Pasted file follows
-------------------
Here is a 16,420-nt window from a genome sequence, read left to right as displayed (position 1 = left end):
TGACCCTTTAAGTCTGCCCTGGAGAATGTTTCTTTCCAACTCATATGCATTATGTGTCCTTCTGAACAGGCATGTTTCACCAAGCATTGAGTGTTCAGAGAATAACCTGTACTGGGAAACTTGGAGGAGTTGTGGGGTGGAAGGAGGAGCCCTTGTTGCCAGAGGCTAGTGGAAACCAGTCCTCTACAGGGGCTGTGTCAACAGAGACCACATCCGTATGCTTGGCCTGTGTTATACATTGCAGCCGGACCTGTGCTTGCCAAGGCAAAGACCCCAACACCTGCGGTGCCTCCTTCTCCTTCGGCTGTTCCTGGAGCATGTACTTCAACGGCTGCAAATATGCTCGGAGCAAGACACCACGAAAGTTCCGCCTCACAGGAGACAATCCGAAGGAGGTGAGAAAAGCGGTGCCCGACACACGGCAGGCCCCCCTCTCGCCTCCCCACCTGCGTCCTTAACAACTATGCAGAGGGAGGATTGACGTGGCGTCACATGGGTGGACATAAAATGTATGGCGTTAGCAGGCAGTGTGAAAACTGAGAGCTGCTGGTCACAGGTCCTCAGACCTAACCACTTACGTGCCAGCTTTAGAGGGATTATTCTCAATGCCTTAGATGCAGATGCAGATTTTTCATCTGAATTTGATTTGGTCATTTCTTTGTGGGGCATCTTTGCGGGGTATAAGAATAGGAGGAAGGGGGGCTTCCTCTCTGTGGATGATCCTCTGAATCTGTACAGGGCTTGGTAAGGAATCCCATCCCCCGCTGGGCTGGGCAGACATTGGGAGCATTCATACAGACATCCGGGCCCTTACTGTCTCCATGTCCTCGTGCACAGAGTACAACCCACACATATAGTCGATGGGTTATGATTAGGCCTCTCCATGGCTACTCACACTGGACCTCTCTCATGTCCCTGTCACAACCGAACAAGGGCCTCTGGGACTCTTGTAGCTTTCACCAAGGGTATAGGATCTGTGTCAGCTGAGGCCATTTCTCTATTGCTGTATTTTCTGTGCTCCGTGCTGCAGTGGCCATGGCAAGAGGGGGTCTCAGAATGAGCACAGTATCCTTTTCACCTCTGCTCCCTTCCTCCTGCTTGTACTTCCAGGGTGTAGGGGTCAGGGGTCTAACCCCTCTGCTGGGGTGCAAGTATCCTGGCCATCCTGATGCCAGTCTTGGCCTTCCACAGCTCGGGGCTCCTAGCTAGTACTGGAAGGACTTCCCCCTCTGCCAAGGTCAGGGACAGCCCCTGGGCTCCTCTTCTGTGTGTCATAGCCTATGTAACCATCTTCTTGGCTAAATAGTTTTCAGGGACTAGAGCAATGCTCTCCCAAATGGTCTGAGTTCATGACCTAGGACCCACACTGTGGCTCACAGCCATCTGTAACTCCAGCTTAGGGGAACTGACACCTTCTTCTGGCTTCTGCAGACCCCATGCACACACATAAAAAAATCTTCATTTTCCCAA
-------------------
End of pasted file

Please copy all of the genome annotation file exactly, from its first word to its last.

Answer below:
Here is a 16,420-nt window from a genome sequence, read left to right as displayed (position 1 = left end):
TGACCCTTTAAGTCTGCCCTGGAGAATGTTTCTTTCCAACTCATATGCATTATGTGTCCTTCTGAACAGGCATGTTTCACCAAGCATTGAGTGTTCAGAGAATAACCTGTACTGGGAAACTTGGAGGAGTTGTGGGGTGGAAGGAGGAGCCCTTGTTGCCAGAGGCTAGTGGAAACCAGTCCTCTACAGGGGCTGTGTCAACAGAGACCACATCCGTATGCTTGGCCTGTGTTATACATTGCAGCCGGACCTGTGCTTGCCAAGGCAAAGACCCCAACACCTGCGGTGCCTCCTTCTCCTTCGGCTGTTCCTGGAGCATGTACTTCAACGGCTGCAAATATGCTCGGAGCAAGACACCACGAAAGTTCCGCCTCACAGGAGACAATCCGAAGGAGGTGAGAAAAGCGGTGCCCGACACACGGCAGGCCCCCCTCTCGCCTCCCCACCTGCGTCCTTAACAACTATGCAGAGGGAGGATTGACGTGGCGTCACATGGGTGGACATAAAATGTATGGCGTTAGCAGGCAGTGTGAAAACTGAGAGCTGCTGGTCACAGGTCCTCAGACCTAACCACTTACGTGCCAGCTTTAGAGGGATTATTCTCAATGCCTTAGATGCAGATGCAGATTTTTCATCTGAATTTGATTTGGTCATTTCTTTGTGGGGCATCTTTGCGGGGTATAAGAATAGGAGGAAGGGGGGCTTCCTCTCTGTGGATGATCCTCTGAATCTGTACAGGGCTTGGTAAGGAATCCCATCCCCCGCTGGGCTGGGCAGACATTGGGAGCATTCATACAGACATCCGGGCCCTTACTGTCTCCATGTCCTCGTGCACAGAGTACAACCCACACATATAGTCGATGGGTTATGATTAGGCCTCTCCATGGCTACTCACACTGGACCTCTCTCATGTCCCTGTCACAACCGAACAAGGGCCTCTGGGACTCTTGTAGCTTTCACCAAGGGTATAGGATCTGTGTCAGCTGAGGCCATTTCTCTATTGCTGTATTTTCTGTGCTCCGTGCTGCAGTGGCCATGGCAAGAGGGGGTCTCAGAATGAGCACAGTATCCTTTTCACCTCTGCTCCCTTCCTCCTGCTTGTACTTCCAGGGTGTAGGGGTCAGGGGTCTAACCCCTCTGCTGGGGTGCAAGTATCCTGGCCATCCTGATGCCAGTCTTGGCCTTCCACAGCTCGGGGCTCCTAGCTAGTACTGGAAGGACTTCCCCCTCTGCCAAGGTCAGGGACAGCCCCTGGGCTCCTCTTCTGTGTGTCATAGCCTATGTAACCATCTTCTTGGCTAAATAGTTTTCAGGGACTAGAGCAATGCTCTCCCAAATGGTCTGAGTTCATGACCTAGGACCCACACTGTGGCTCACAGCCATCTGTAACTCCAGCTTAGGGGAACTGACACCTTCTTCTGGCTTCTGCAGACCCCATGCACACACATAAAAAAATCTTCATTTTCCCAA